FIG. 2 illustrates an embodiment which includes modifications only upstream of the container filling stage. Like reference numerals have been used for parts corresponding to those shown in FIG. 1 and only the distinctions will now be described.
Referring now to FIG. 2, the two chamber apparatus of FIG. 1 is modified to provide a three chamber arrangement in which the calciner section 11' is formed in a vertical parallel tube calciner 20. The heating element 9 associated with the first conveyor 1' simply has an effect of drying the feedstock and a downstream end portion 4' of the screw conveyor distributes the feedstock through a series of apertures 21 for distributing the feedstock into the vertical tubes 22. The vertical tubes are spaced from one another and surrounded by respective heating coils 23 imbedded in refractory material 24.
Calcined powder is discharged through the calciner section 11' into a discharge hopper 25, the downstream throat of which incorporates the purge gas inlet 8'. The purge gas thus passes up through the calciner section 11' and into the downstream end of the conveyor 1'.
In FIG. 2, the discharge screw conveyor instead of being vertical, as in FIG. 1 is a horizontal conveyor 2' having an inlet 12' for titanium powder and a downward discharge 13' for discharging the mixed powder.
In the embodiment of FIG. 2, the form of the inlet manifold 21 can be altered such that the conveyor 1' discharges into a narrow neck of an inlet manifold which flares outwardly to a width corresponding to that of the vertical tube assembly.
Referring now to FIG. 3, there is schematically shown an alternative embodiment in which, instead of using a screw conveyor, a paddle-type conveyor 40 is used. The conveyor has a central shaft 40a, paddes 40b spaced therealong for mixing and advancing powder in the conveyor, and a cylindrical housing 40c. The housing has at its upstream end an inlet hopper 41 for receiving synthetic rock forming components in the form of granules or in a form derived from a sol-gel process, this material being conveyed progressively downstream to be mixed gradually with high level nuclear waste admitted in liquid phase through a series of spaced inlets 42. An intimate mixure is provided and operation of a heater 43 causes water components of the high level waste to be vaporized and discharged through gas outlet 44 which is connected to a low pressure gas filtration system.
The intimate dry mixture of high level waste and synthetic rock components is discharged into a rotary kiln 45 in which calcining takes place, the product being discharged into a hopper 46. A reducing gas flow is passed from inlet 47 through the calciner to discharge through outlet 44.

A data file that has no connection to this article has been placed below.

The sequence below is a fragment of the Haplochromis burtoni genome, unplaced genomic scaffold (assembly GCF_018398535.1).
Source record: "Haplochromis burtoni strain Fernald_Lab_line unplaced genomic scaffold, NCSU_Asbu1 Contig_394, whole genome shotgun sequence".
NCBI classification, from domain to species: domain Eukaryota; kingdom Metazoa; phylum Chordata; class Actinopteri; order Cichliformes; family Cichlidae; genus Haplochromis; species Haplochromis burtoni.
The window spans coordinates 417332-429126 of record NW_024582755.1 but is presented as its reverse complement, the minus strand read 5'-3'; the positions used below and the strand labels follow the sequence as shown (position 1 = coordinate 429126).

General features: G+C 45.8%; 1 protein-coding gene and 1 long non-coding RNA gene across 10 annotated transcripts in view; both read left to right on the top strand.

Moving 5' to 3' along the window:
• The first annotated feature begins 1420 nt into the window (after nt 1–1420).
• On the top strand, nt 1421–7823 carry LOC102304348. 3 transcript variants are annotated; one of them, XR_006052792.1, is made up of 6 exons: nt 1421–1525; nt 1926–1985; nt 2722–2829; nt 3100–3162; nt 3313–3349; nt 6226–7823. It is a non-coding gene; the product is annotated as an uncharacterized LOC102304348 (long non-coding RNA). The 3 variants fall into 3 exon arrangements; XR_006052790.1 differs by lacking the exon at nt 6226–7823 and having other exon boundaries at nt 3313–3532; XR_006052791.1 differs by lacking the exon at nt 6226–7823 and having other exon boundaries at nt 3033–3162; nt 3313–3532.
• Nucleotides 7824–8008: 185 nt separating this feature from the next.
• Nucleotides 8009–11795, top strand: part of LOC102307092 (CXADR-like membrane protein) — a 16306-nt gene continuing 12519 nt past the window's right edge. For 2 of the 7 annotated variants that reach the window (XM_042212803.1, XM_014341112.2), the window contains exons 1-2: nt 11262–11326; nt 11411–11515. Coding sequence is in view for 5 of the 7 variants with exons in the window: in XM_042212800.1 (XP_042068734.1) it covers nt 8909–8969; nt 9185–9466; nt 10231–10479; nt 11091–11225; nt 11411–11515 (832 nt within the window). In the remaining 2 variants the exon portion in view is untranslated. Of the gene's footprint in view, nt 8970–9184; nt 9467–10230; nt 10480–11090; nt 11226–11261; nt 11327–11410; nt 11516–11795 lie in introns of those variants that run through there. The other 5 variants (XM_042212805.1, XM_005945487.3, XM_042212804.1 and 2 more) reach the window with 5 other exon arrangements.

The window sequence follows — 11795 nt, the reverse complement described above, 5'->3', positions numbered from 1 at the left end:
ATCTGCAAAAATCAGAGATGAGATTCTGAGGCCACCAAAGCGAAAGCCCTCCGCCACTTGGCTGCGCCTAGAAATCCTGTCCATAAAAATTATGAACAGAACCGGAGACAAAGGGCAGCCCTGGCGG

Yet a further embodiment is shown in FIG. 4. This embodiment is similar to FIG. 3 except that the rotary kiln is replaced by a wide single tube vertical calciner 50 having suitable windows 51 connected to respective microwave energy guides 52 for calcining the product as it moves down in a column through the calciner. At the base of the calciner, an inlet 53 is provided for a purge gas (of pure hydrogen or a mixture of approximately 3% hydrogen in nitrogen). In FIG. 4, there is a horizontal screw conveyor 54 for discharging the granulated product into a receiving hopper 55 from which bellows containers may be filled for the subsequent stages of the process. The conveyor 54 preferably has a feed hopper for titanium metal powder corresponding to the inlet 12' shown in FIG. 2.
The above described embodiments advantageously provide for intimate mixing of high level radioactive nuclear waste (normally supplied as a suspension/solution) with synthetic rock forming powders which can be economically and conveniently handled in dry form and excellent uniformity of dispersion of the nuclear waste has been found in the resultant synthetic rock structure. Since a substantially dry process is involved, much less water is present initially, and because all water requires evaporation in a stage immediately prior to the calcining step there is the advantage of little waste to evaporate. The relatively dry process permits simplification and a reduction of demand placed on an off-gas filtration system. Most importantly a relatively simple process and apparatus can be designed and this is very important for successful long-term active cell operations.